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During a recent cold snap with temperatures between 5°F and 20°F I was surprised to see the I-Pace consumed 73 kWh/100 miles as reported by WattCat. My range plummeted to 116 miles – a drop of 50%! Wanting to determine the greatest effect on energy consumption/range, I ran a series of 4 tests to determine the overall impact cold weather and climate control has on I-Pace efficiency/range.

I drove a 37 mile country route in 30°F weather at the same time on 4 consecutive nights with no preconditioning. Average speed was 50 MPH +/- 2. Traffic lights were minimal with few vehicles on the road.

Test 1 was without climate control and the car did well using 34.54 kWh/100M (range 245 miles). This was quite unexpected as I believed that a cold battery would lose efficiency. Perhaps the long drive and the I-Pace battery management system helped to keep efficiency near normal. Test 2 was with climate set to 72° but not in Auto and AC turned off. The car managed 46.1 kWh/100M (range 184 miles) - a 33% increase in energy consumption and corresponding loss of range! Test 3 was with climate in Auto and AC on. The results were nearly identical to Test 2 – 45.83 kWh/100M (range 185M). Lastly, Test 4 was with driver seat heater on and climate off. Result was 41.13 kWh/100M (range 206M) - a difference of 19% but keeping the windows clear was a huge problem.

At just below freezing, I managed near normal range/efficiency without climate control. The advice to use seat heaters to save energy is accurate but it's difficult to keep windshield and windows from icing. Using seat heaters uses 24% less energy than using climate control. There has been a lot of discussion about using the climate control in Auto (AC on) or turning the AC off. I saw only a 1% difference between the two methods so use whatever you like. It's probably better to run the AC to keep seals from drying out and then leaking refrigerant.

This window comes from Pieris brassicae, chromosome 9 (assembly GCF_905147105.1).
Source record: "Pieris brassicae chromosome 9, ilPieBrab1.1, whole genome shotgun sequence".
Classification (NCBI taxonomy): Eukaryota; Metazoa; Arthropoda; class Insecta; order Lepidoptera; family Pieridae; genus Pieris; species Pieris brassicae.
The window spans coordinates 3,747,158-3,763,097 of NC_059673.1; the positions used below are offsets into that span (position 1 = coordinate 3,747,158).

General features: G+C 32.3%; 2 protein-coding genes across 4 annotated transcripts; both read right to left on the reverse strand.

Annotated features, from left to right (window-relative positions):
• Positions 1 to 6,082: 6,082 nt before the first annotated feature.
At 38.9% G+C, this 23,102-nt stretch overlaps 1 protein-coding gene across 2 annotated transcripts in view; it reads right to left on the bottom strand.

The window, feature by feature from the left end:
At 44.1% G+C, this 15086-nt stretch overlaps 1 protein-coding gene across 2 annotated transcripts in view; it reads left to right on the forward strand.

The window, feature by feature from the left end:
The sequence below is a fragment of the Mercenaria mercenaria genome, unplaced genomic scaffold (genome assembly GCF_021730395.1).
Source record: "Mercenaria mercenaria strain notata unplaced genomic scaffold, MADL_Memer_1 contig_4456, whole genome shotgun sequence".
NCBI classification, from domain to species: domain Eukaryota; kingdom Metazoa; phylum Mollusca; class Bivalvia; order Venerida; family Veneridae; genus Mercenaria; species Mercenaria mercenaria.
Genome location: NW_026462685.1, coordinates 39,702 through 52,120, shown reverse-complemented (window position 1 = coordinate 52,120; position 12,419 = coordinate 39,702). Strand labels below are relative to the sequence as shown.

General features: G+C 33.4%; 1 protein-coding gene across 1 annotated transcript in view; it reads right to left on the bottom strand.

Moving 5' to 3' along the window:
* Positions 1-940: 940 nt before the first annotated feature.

The other issue is how the I-Pace/InControl reports energy consumption versus WattCat numbers. Test 1 without climate showed WattCat and the I-Pace reported consumption as identical (less than 1% difference) but once climate control is used, the I-Pace underestimated consumption by 18% and underestimated by 11% when using seat heaters. It's clear that the car cannot fully account for energy consumed by the climate control system. It's also evident that short trips have a huge impact on energy consumed in cold weather.

For those planning a long drive in cold weather I recommend you keep a close eye on the miles traveled divided by the SoC drop. Thanks and sorry for the long post.
 

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Great post and thanks. Very helpful.

I'm interested to know the impact of preconditioning in really cold weather. We don't get too cold here on Canada's We(s)t coast, but it's near freezing sometimes. I've taken to keeping the car fully charged and then precondition while plugged in before leaving for work each day. Seems to make a significant difference, but I haven't done any real measuring.